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These weren’t the first embarrassing scandals in recent memory for Y.U. or for Met Council, both of which lost donor money in the 2008 Madoff fraud. Madoff was chairman of the board of Y.U.’s business school and a former treasurer of the university; J. Ezra Merkin, who managed funds that secretly fed millions into Madoff’s Ponzi scheme, was on Y.U.’s investment committee. That Merkin was on the board committee charged with overseeing the university’s investments didn’t keep Y.U. from investing in his fund, a conflict that received heavy criticism after the Madoff fraud was revealed. Y.U. lost $105 million invested with Madoff through Merkin.
Met Council lost an account invested with Madoff through Merkin with a purported value of $1.4 million.
A number of Jewish charities turned down offers to invest with Madoff before 2008, citing questions about his returns and their own conflict-of-interest policies.
The four scandals in 2013 are different in their circumstances. But according to Andrés Spokoiny, president and CEO of the Jewish Funders Network, all four come down to poor oversight on the part of their boards.
“Nobody in those boards had bad will,” Spokoiny said. “They simply didn’t have the mechanisms in place to have a more effective governance.”
One way in which governance controls fail at not-for-profits, Spokoiny and others said, is when top executives serve excessively long terms. Three of the four groups that faced scandals in 2013 had top officers in office for more than two decades. Rapfogel led Met Council for 20 years, Adler led the 92nd Street Y for 25 years, and Lamm was president of Y.U. for 27 years and then chancellor for another ten.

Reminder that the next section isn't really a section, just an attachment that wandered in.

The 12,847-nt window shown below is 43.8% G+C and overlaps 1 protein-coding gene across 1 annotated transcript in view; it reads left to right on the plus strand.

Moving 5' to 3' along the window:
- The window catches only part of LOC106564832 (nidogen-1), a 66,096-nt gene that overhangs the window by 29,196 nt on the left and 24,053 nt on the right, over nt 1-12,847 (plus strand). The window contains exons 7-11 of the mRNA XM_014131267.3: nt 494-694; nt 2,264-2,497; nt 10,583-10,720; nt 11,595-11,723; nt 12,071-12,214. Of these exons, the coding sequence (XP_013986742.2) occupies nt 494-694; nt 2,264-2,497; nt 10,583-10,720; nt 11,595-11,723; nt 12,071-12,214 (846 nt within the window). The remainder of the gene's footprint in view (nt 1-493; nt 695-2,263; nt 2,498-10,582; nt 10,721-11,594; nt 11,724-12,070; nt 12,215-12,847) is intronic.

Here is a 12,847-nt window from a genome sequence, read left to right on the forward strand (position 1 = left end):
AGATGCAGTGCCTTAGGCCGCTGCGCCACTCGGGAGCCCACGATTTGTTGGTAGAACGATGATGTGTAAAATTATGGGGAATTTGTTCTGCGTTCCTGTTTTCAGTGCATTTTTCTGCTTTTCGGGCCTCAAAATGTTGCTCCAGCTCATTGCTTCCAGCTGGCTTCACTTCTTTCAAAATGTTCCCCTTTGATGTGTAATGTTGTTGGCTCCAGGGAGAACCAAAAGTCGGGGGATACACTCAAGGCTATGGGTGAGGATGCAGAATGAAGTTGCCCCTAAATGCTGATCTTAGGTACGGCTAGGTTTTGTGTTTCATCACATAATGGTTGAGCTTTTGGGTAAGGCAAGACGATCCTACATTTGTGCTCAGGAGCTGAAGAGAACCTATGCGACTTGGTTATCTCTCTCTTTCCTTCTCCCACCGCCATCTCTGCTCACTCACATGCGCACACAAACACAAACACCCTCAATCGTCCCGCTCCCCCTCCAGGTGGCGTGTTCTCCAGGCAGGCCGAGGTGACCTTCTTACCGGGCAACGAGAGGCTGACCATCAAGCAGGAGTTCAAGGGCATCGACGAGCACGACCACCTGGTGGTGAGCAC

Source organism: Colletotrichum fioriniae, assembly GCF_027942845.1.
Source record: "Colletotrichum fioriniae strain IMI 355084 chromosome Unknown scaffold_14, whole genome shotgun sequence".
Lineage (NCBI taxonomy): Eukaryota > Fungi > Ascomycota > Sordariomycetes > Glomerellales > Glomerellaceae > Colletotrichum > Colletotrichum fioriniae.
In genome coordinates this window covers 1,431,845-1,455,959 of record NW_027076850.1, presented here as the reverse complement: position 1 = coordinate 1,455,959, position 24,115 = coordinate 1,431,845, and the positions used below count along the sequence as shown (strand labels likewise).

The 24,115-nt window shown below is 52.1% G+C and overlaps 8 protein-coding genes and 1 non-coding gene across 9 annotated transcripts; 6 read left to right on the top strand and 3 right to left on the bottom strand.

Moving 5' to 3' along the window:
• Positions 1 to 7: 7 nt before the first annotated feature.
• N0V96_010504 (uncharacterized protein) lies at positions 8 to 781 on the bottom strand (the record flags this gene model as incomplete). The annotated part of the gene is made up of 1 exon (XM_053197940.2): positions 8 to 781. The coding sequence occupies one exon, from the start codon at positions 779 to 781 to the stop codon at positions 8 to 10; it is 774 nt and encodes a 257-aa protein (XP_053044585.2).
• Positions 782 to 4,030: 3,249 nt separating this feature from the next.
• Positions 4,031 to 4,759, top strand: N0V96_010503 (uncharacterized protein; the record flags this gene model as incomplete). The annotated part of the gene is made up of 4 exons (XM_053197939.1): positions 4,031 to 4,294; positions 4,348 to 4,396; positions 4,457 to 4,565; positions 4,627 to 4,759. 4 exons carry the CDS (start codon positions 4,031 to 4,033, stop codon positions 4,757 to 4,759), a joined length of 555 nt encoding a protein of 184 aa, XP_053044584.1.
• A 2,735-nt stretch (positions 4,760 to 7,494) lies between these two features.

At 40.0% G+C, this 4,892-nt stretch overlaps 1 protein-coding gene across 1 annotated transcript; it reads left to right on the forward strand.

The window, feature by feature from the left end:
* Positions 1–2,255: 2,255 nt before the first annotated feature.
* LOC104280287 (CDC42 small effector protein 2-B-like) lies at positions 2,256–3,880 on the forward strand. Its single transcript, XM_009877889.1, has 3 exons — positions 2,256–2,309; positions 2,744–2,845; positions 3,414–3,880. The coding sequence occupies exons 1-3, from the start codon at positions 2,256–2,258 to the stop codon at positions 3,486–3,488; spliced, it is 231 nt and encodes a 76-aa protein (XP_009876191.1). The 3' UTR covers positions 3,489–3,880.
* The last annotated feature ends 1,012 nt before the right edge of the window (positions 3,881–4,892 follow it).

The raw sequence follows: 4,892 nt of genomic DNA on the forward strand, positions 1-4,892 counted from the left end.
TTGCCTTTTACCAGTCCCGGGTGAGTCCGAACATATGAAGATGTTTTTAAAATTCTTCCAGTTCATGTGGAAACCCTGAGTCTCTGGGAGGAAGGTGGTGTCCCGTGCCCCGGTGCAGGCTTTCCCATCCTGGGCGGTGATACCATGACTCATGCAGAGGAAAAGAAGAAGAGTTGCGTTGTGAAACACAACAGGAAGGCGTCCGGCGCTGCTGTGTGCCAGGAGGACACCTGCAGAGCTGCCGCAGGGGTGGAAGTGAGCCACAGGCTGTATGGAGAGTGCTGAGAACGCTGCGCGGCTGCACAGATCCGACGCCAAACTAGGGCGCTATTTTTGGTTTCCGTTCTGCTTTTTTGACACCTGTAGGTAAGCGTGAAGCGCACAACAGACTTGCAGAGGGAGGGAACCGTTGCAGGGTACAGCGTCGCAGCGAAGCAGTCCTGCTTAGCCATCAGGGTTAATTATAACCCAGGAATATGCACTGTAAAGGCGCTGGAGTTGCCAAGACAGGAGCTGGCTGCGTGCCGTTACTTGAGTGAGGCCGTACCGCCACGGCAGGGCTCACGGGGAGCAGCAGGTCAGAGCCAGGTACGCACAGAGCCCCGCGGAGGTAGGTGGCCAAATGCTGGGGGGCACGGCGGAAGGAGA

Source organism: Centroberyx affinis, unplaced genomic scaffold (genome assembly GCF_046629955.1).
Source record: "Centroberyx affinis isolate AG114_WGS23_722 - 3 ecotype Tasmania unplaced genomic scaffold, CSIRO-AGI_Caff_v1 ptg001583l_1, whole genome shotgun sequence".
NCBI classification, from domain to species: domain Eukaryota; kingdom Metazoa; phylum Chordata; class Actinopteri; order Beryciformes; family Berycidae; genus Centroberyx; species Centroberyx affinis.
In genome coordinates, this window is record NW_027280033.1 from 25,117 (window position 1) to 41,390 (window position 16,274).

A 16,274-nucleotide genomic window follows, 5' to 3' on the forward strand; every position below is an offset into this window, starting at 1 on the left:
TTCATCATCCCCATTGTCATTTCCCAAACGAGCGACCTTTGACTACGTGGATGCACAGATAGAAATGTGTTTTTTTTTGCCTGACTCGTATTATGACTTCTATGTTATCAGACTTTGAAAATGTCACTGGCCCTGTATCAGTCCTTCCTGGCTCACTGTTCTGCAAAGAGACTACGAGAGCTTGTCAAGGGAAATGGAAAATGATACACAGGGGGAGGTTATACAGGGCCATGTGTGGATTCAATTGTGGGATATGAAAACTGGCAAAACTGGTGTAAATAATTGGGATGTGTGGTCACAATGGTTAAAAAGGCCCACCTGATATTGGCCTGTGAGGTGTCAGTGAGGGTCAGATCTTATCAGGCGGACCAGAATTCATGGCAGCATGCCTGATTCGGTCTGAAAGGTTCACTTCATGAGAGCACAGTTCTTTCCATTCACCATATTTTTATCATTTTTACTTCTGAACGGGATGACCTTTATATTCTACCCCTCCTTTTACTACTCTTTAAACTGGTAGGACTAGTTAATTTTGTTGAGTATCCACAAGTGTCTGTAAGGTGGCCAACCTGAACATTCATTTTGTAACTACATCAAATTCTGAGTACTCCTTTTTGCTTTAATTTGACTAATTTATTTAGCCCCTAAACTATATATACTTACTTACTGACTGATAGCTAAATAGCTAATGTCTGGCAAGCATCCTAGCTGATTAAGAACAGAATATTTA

“It’s certainly put us in a position of vulnerability when the board does not feel like they need to, or can be, that power check against the executive,” said Mark Charendoff, former president and CEO of the JFN. Executives who stay too long build boards that are simply unable to challenge them, explained Charendoff, a longtime critic of extended tenures for executive directors.
Such CEOs “are basically working with a board who they have put in place,” he said. The board members “can’t imagine any world other than the world of that executive being synonymous with the organization…. There’s an erosion of those checks and balances.”
Teutsch, who works as a consultant to some Jewish not-for-profit boards and serves on others, echoed Charendoff’s warning. “The longer a CEO is in office and the more successful he is at his work, the less careful people are to do any double checking of his activities,” Teutsch said.
Two-decade terms are common among Jewish charity executives nationwide. Malcolm Hoenlein has led the Conference of Presidents of Major American Jewish Organizations for 27 years; Abraham Foxman has led the Anti-Defamation League for 26 years; David Harris has led the American Jewish Committee for 23 years; Barry Shrage has led Boston’s Jewish federation for 27 years; Steve Nasatir has led Chicago’s Jewish federation for 35 years; Dan Mariaschin has headed B’nai B’rith International for 25 years, and Michael Miller has led the Jewish Community Relations Council of New York for 26 years.
(Sam Norich, publisher of the Forward, has been the executive director of the Forward Association for 16 years.)
According to Spokoiny, charismatic CEOs can escape scrutiny. “There is something to be said [for] distributing leadership,” Spokoiny said. “It’s great to have a good, powerful, visionary CEO, and somebody that knows the business inside-out, but the concentration of power is never good.”